Transformation and fragility instead of depictions of war

Press Release Ukraine Exhibition

A platform for emerging artists and curators from Ukraine opens in the Czech Republic

The Ladislav Sutnar Gallery in the Czech city of Pilsen has been temporarily transformed into a studio of two Ukrainian artists and a curator. Mariia Ralemska, Alyona Tokovenko and Kateryna Tsyhykalo from Kyiv are participants of зараз [zaraz], a Czech project that allows selected artists to continue their artistic activities even in the current difficult situation. 

After the outbreak of the war in Ukraine, cultural and educational institutions across Europe launched new programmes supporting artists and other professionals in the field of culture who were forced to relocate. One of them is зараз [zaraz], which means “now” in Ukrainian, developed by the curator of the Ladislav Sutnar Gallery in Pilsen, Jan Van Woensel, with the support of Björn Geldhof, artistic director of PinchukArtCentre, Kyiv. 

“зараз describes itself as a platform for emerging artists and curators from Ukraine. In the current time of geopolitical war, it establishes a free space for artists to work on their projects and research, and to interact with students and professionals of the Ladislav Sutnar Faculty of Design and Art,” says curator Van Woensel. 

Two artists, Mariia Ralemska and Alyona Tokovenko, and a curator, Kateryna Tsyhykalo, have been selected out of an open call that was that was organized by the Ladislav Sutnar Faculty of Design and Art and that received more than 150 portfolios and applications. All three participants of the зараз programme are working on their artworks, site-specific projects and research at the Ladislav Sutnar Gallery which has been temporarily transformed into their studio for the month of September. 

“In my selection, I consciously didn’t include artists who depict images of the war; a current trend that often results in sensationalism and superficiality. Instead, each in their own way, Mariia Ralemska and Alyona Tokovenko deal with the subjects of transformation and fragility, of a nation and as humans. Kateryna Tsyhykalo focuses on the research of Ukrainian art of the 1960s, and engages in in-depth conversations with the artists in зараз,” explains Van Woensel. 

In her art practice, Mariia Ralemska covers the fields of painting, photography, performance, installation and design and acting. Ralemska studies human trauma and its potential permanent influence on a person’s psyche and personality. She works with subjects such as transformation of memory, loss of home and innocence, life and artificiality, sexuality and the process of recovery from abusive relationships, the role of women in contemporary society, and her body. 

“In the current situation, you just think of completely different things and you even forget that you are an artist. I haven’t created any work of art in the last six months, not until now. I don’t know when I would get back to my artistic activities without this project. I feel safe here,” says Maria Ralemska.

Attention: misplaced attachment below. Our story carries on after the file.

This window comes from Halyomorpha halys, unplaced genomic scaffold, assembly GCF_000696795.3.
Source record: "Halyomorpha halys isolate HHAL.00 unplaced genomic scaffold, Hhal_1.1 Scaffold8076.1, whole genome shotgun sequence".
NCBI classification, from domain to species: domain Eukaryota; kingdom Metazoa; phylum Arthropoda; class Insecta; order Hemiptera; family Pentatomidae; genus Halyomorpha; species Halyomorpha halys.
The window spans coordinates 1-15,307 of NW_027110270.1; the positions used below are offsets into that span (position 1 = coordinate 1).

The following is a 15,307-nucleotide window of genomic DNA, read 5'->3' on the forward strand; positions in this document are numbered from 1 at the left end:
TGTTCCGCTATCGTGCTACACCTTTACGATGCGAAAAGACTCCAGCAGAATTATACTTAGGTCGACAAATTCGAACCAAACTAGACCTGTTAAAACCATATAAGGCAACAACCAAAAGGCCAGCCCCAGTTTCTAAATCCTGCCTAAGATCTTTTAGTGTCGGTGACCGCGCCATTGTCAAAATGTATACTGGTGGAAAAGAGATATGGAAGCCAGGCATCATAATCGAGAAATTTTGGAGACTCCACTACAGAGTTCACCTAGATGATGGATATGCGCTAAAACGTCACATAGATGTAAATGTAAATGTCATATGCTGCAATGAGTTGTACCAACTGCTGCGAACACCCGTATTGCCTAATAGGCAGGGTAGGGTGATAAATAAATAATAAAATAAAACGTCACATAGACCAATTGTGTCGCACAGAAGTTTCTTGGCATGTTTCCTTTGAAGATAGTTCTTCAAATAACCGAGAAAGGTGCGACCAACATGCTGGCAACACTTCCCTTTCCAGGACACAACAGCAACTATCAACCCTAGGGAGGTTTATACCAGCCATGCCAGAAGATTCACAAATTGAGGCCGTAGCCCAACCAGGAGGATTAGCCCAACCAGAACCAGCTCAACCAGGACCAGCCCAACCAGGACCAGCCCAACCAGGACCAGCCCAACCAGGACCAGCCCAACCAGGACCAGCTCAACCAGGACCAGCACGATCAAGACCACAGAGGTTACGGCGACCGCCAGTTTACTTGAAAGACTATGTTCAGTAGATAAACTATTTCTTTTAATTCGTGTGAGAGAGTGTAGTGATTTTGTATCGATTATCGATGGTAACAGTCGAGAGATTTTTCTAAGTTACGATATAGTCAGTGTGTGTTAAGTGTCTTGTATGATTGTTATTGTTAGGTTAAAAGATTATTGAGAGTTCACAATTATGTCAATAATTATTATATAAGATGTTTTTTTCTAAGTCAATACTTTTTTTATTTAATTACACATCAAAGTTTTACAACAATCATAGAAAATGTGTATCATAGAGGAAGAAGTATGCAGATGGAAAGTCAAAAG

The artworks of Alyona Tokovenko originate from elaborative thought processes on deconstruction and transformation, the human and the computer, the identity and the societal image of the victim, religion and rituals. Her drawings titled “Human material” were shown at the Lviv Biennale 2022. 

“It’s a paradox, but leaving Ukraine allowed me to find out a lot of new and interesting things about its art scene. It’s difficult for me to establish new contacts, but thanks to the project and the cooperation and long talks with Mariia and Kateryna, I view the situation in Ukraine from a new perspective now,” says Alyona Tokovenko about her participation in the project. 

Kateryna Tsyhykalo is an art historian, researcher, and curator of exhibitions and projects. She researches art of the 20th and 21st centuries as well as of contemporary Ukrainian artists. She is a Research Fellow at the Stedley Art Foundation in Kyiv, and co-founder of a journal dedicated to contemporary art and culture: VONO. 

“I would like to explore the city of Pilsen, its inhabitants and the Czech art. And working with the exhibition-in-progress concept, which means that I observe the artists during their work and simultaneously have to think of how to create an exhibition from it at the end, is a challenge for me as a curator,” adds Kateryna Tsyhykalo. 

The зараз programme is designed as an “exhibition-in-progress”, meaning that the project evolves and changes as the artists progress in their work. Visitors can thus see the зараз Ukraine exhibition already during the process of its creation. The opening of the exhibition will take place on Tuesday, September 27.  

The gallery, named after Ladislav Sutnar (1897–1976), an American designer of Czech origin born in Pilsen, is an important part of the Ladislav Sutnar Faculty of Design and Art of the University of West Bohemia, Pilsen, Czech Republic.


Kateryna Tsyhykalo, Mariia Ralemska, Alyona Tokovenko. Photo: Martina Havlová

Maria Ralemska. Photo: Alexander Dym

Ladislav Sutnar Faculty of Design and Art

Martin Bečan

21. 09. 2022